Results of full-body CT examination of the embalmed body of N. I. Pirogov
|Year of publication
|Article in Periodical
|Magazine / Source
|MU Faculty or unit
|Results of full-body CT examination of the embalmed body of N. I. Pirogov
|Pirogov; PMCT; embalming; examination;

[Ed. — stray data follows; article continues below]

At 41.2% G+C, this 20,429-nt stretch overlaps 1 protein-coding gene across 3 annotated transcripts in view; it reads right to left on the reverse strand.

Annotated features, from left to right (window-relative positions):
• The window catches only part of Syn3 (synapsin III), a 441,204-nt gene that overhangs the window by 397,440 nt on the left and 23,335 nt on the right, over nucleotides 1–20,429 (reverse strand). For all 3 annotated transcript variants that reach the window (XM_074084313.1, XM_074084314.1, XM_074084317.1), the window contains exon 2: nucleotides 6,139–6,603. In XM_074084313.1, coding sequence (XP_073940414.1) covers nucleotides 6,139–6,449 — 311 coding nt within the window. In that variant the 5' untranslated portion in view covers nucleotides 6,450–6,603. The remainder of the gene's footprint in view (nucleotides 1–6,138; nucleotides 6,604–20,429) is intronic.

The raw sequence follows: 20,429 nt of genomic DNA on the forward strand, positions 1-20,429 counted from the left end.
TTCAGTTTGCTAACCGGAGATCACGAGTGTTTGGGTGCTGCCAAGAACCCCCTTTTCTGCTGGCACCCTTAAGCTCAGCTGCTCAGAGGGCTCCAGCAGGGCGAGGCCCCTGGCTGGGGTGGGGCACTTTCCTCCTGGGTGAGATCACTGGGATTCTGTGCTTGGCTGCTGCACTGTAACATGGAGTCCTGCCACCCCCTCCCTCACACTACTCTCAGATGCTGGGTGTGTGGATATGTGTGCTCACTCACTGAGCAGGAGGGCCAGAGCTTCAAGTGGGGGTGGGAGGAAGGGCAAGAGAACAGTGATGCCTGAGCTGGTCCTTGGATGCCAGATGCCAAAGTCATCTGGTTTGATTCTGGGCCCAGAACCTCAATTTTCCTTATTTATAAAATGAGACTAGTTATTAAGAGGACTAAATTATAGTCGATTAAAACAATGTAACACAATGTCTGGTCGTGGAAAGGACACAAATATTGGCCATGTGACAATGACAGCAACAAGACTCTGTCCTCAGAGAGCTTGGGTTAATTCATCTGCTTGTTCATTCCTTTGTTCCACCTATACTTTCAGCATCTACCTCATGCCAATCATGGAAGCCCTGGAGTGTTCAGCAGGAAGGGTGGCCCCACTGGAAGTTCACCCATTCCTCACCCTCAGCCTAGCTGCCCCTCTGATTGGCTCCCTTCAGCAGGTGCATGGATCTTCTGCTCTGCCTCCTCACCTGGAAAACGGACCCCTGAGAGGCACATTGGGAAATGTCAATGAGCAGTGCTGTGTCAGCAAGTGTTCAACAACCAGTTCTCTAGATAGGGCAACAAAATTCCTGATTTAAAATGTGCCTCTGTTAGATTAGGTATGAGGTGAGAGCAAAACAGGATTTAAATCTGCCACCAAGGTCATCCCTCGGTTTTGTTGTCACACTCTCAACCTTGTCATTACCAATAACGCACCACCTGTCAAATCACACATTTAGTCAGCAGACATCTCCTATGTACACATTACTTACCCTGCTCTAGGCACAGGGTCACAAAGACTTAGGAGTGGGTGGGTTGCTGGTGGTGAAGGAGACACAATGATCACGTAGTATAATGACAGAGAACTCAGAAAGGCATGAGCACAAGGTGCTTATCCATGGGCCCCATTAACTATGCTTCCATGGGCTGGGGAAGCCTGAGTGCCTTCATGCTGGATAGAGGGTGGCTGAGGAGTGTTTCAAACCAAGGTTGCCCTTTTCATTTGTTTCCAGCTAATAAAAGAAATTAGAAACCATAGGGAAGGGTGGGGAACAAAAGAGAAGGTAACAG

|Professor N.I. Pirogov (1810–1881) was an anatomist, physician, and one of the founders of modern surgery and anesthesiology. His body was embalmed after his death. In 2018, re-embalming of Pirogov's body was carried out, during which a full-body post-mortem CT scan was performed to detect pathological changes and the degree of tissue preservation of the embalmed body. The CT scan revealed ante-mortem changes as well as post-mortem changes in the body of Pirogov. Among the notable ante-mortem changes were pathologies such as a defect in the palatine bone and maxillary sinus, which were most likely a result of cancerous processes, or minor spinal deformities. Calcifications were detected in the brain tissue and the walls of some vessels. Some of these observed pathological changes suggest that N.I. Pirogov was a heavy smoker, and other degenerative changes are typical for advanced age. The post-mortem changes were caused by the processes connected to embalming procedures. The organs of the chest were collapsed, and gas content was detected in some hollow visceral formations. Reduced mineralization of some skeletal elements, such as the vertebrae, humeri, clavicles, sternum, and selected ribs, as well as the hand phalanges, and the lower limb bones, was most likely caused by the contact with the embalming fluid. Some of the further post-mortem changes, such as detection of gauze material in the oral cavity, neck, and abdominal cavity, confirmed the method of primary embalming and subsequent preservation and research interventions performed on the body over the years. The findings also confirmed that the body was in a good state of preservation.